"Fight the good fight
of the faith, lay hold on the life eternal, whereunto thou wast
called, and didst confess the good confession in the sight of
many witnesses" (1 Tim. 6:12).
"I have fought the good fight, I have finished the course, I have kept the faith" (2 Tim. 4:7).
"Beloved, while I was giving all diligence to write unto you of our common salvation, I was constrained to write unto you exhorting you to contend earnestly for the faith which was once for all delivered unto the saints" (Jude 3).
"I know where thou dwellest, even where Satan's throne is; and thou holdest fast my name, and didst not deny my faith, even in the days of Antipas my witness, my faithful one, who was killed among you, where Satan dwelleth" (Rev. 2:13).
These are four passages out of a considerable number in the New Testament which contain the same phrase. I have jotted down some twenty-seven or twenty-eight of such passages, and there are probably more. The phrase that occurs in them all is this phrase - "the faith". "Fight the good fight of the faith": "I have kept the faith": "Contend earnestly for the faith."
Now, wherever that phrase occurs, you will not have to look far for the element of conflict. You will find that conflict is almost invariably associated with that phrase - "the faith". That is to say, the two things always go together in the New Testament, and in true spiritual experience - the fight and the faith, or the faith and the fight. "Fight the good fight of the faith": "Contend earnestly for the faith": "I have fought... I have kept the faith." Thus, although it will not always be as precisely stated as that, I repeat, that you will not have to look far in the context for the element of conflict when "the faith" is in view.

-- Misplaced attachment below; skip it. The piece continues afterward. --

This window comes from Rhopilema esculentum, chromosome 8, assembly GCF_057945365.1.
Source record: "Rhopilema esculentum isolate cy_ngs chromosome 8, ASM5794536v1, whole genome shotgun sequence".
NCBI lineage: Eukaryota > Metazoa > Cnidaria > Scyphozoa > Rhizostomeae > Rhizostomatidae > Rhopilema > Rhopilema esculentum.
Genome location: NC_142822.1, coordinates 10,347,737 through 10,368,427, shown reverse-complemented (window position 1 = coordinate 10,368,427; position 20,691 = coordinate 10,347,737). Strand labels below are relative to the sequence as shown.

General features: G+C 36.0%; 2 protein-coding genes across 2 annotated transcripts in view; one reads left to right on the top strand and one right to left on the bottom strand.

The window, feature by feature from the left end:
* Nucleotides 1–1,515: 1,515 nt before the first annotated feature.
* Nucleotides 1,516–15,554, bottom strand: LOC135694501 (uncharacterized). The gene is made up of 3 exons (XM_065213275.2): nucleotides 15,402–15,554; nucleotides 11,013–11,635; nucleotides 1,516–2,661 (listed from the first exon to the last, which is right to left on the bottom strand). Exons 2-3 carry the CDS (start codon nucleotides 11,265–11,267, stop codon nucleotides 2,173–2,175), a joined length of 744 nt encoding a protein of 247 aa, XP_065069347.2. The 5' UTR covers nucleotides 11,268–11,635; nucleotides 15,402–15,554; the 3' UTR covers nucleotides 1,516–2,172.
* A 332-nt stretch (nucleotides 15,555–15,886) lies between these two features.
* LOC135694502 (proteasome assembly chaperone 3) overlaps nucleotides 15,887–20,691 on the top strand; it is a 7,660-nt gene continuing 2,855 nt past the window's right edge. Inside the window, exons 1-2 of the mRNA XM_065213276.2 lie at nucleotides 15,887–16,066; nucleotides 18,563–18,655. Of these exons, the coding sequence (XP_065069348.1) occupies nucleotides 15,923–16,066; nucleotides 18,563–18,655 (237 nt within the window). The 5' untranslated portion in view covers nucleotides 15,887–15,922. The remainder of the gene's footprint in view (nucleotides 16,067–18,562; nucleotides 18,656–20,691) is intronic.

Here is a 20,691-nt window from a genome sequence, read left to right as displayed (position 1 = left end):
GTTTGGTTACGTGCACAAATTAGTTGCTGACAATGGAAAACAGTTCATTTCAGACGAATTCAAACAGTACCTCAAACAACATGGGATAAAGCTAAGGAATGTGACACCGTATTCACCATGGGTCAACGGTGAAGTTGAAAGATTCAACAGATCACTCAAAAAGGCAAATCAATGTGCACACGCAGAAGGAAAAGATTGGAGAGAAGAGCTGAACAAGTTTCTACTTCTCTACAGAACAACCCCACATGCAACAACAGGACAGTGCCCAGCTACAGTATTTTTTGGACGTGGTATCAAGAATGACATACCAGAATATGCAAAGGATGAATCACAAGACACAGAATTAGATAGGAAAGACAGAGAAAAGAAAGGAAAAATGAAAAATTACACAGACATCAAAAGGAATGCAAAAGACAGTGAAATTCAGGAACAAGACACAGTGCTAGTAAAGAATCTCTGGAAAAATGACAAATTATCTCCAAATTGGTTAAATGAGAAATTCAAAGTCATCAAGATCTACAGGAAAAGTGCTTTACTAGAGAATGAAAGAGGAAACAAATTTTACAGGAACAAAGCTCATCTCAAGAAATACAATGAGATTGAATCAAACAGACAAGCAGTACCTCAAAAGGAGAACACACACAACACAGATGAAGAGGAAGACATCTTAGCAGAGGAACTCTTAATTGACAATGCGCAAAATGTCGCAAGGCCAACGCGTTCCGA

Of course, that may not be very surprising. It is the sort of thing you would naturally expect to find when anything like a new faith which might be a rival faith to other faiths was being introduced.
The Faith Not a System of Teaching
But if you look carefully at the matter here in the New Testament, you will find that it is something more than that. The conflict is not occasioned just because another faith which is a rival to existing faiths has been introduced. It is rather in the very nature and essence of this thing that is called "the faith" that the element exists which sets up this terrific conflict. It is something more than just a new religion coming in to challenge and attempt to oust other religions. There is something about this faith which is far more than that, and to grasp and understand what that something more is should be of tremendous help to the Lord's people.
The fact is that the very presence in this world of those who do truly, in a real New Testament way, stand in the faith and have the faith in them - apart from all their framework and form of religion - even without their saying anything about it - constitutes a conflicting factor in the world, and they become centres of spiritual warfare. What I mean is, that you need not announce that you are a Christian, and you certainly need not state your Christian beliefs, in order to be the focal point of antagonism. If you are really in the good of what is meant by "the faith", you are a centre of antagonism. You cannot help it. To try to avoid it is to destroy that essential of the faith.